Anti-NMDA receptor (NMDAR) encephalitis was first reported to develop in female young adults with ovarian teratoma. However, another study with a larger cohort reported that more than one-third of all patients with anti-NMDAR encephalitis were aged under 18 years, suggesting that this encephalitis might be more common in children than originally expected.
A clinical diagnostic approach to autoimmune encephalitis was proposed in 2016, and included diagnostic criteria for probable and definite anti-NMDAR encephalitis. For a diagnosis of probable anti-NMDAR encephalitis, the criteria require rapid onset (
We retrospectively reviewed clinical information of patients with neurologic symptoms whose CSF was analyzed for NMDAR antibodies (NMDAR-Abs) in our laboratory from January 1, 2015, to March 31, 2019.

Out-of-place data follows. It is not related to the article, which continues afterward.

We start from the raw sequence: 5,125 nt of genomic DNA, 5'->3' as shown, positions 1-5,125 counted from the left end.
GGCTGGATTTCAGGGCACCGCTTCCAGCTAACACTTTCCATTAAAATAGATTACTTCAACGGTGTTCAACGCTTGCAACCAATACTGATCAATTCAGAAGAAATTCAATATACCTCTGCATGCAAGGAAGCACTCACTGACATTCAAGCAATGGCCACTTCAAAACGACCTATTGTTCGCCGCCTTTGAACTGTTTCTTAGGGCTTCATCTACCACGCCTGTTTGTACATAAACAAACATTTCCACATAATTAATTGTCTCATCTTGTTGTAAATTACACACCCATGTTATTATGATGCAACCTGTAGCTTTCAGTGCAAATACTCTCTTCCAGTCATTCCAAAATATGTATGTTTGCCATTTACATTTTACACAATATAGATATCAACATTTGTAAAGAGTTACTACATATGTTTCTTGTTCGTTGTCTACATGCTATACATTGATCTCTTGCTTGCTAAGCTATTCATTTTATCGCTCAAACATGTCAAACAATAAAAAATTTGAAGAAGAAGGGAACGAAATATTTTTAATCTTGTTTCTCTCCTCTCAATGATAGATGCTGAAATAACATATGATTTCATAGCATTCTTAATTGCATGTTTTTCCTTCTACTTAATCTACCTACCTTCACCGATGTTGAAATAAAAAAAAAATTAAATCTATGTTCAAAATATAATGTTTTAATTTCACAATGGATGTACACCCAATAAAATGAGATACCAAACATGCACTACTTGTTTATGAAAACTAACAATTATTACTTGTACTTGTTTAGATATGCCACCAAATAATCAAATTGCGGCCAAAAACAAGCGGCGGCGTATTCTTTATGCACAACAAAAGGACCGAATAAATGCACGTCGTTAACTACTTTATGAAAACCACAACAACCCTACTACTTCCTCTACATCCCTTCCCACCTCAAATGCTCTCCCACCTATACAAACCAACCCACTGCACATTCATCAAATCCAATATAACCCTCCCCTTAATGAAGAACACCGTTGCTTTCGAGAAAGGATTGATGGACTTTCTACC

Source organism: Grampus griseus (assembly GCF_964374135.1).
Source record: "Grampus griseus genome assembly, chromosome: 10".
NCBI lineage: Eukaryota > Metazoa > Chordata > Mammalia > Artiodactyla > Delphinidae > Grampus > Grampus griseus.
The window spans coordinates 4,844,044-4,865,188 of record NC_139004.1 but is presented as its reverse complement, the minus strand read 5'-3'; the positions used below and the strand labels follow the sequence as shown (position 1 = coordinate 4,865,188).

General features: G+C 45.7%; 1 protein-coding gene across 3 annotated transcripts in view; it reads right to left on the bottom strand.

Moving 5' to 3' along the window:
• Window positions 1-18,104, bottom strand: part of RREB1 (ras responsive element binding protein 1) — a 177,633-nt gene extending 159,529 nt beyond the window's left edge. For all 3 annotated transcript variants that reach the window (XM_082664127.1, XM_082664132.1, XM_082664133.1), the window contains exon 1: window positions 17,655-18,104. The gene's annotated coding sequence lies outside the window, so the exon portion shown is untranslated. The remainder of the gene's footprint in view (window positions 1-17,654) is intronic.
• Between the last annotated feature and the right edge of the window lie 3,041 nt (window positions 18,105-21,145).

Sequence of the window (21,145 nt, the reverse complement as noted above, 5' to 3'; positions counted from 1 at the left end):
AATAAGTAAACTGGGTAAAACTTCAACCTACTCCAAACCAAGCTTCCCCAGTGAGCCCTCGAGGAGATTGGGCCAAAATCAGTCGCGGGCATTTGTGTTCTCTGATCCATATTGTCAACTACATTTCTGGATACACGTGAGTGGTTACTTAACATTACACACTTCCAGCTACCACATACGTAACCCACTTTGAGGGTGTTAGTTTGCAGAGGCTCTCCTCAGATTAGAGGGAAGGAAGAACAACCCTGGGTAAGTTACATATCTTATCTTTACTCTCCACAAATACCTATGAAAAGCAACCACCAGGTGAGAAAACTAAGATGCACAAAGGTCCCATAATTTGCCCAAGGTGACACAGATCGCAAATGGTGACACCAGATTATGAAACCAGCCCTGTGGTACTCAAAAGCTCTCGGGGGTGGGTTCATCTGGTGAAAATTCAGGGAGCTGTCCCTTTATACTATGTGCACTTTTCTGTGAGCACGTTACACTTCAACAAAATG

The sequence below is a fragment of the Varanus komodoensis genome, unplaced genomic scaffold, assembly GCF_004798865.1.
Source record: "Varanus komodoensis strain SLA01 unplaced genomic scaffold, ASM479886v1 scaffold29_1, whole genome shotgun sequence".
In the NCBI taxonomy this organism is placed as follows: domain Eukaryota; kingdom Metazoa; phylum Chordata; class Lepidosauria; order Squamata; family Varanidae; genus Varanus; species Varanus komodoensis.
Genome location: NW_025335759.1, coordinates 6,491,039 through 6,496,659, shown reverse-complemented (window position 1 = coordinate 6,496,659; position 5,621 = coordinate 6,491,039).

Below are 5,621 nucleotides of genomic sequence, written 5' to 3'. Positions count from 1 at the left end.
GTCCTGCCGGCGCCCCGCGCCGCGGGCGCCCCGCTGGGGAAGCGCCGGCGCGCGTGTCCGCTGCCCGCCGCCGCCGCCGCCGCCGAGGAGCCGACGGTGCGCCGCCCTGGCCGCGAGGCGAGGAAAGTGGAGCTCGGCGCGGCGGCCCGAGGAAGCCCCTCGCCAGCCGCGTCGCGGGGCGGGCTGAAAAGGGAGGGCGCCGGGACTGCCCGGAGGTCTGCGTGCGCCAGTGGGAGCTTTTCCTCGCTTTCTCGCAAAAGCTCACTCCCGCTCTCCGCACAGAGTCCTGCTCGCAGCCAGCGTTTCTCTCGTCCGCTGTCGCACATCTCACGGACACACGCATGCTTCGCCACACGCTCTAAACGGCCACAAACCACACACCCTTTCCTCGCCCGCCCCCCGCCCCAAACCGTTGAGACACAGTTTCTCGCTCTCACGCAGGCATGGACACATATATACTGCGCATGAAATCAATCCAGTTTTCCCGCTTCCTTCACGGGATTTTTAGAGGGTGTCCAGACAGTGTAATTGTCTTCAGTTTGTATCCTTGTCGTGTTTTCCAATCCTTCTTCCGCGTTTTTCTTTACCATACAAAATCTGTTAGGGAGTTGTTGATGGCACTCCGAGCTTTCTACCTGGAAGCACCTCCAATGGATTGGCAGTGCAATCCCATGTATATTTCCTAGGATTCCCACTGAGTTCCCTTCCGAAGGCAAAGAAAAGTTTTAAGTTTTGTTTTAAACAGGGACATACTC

Overall, 137 cases were included. Of the 41 cases diagnosed as probable anti-NMDAR encephalitis (criteria-positive) according to the 2016 criteria, 13 were positive and 28 were negative for anti-NMDAR-Abs. Of the 96 criteria-negative cases, 3 were positive and 93 were negative for anti-NMDAR-Abs. The sensitivity of the criteria was 81.2%, specificity was 76.9%, positive predictive value (PPV) was 31.7%, and negative predictive value was 96.9%. Compared with the true-positive group, the false-positive group contained more male than female patients (male:female, 4:9 in the true-positive vs 19:9 in the false-positive group, p = 0.0425). The majority of the cases with false-positive diagnoses were associated with neurologic autoimmunity.
The clinical diagnostic criteria are reliable for deciding to start immunomodulatory therapy in the criteria-positive cases. Low PPV may be caused by a lower prevalence of NMDAR encephalitis or lower level of suspicion for encephalitis in the pediatric population. Physicians should therefore continue differential diagnosis, focusing especially on other forms of encephalitis.
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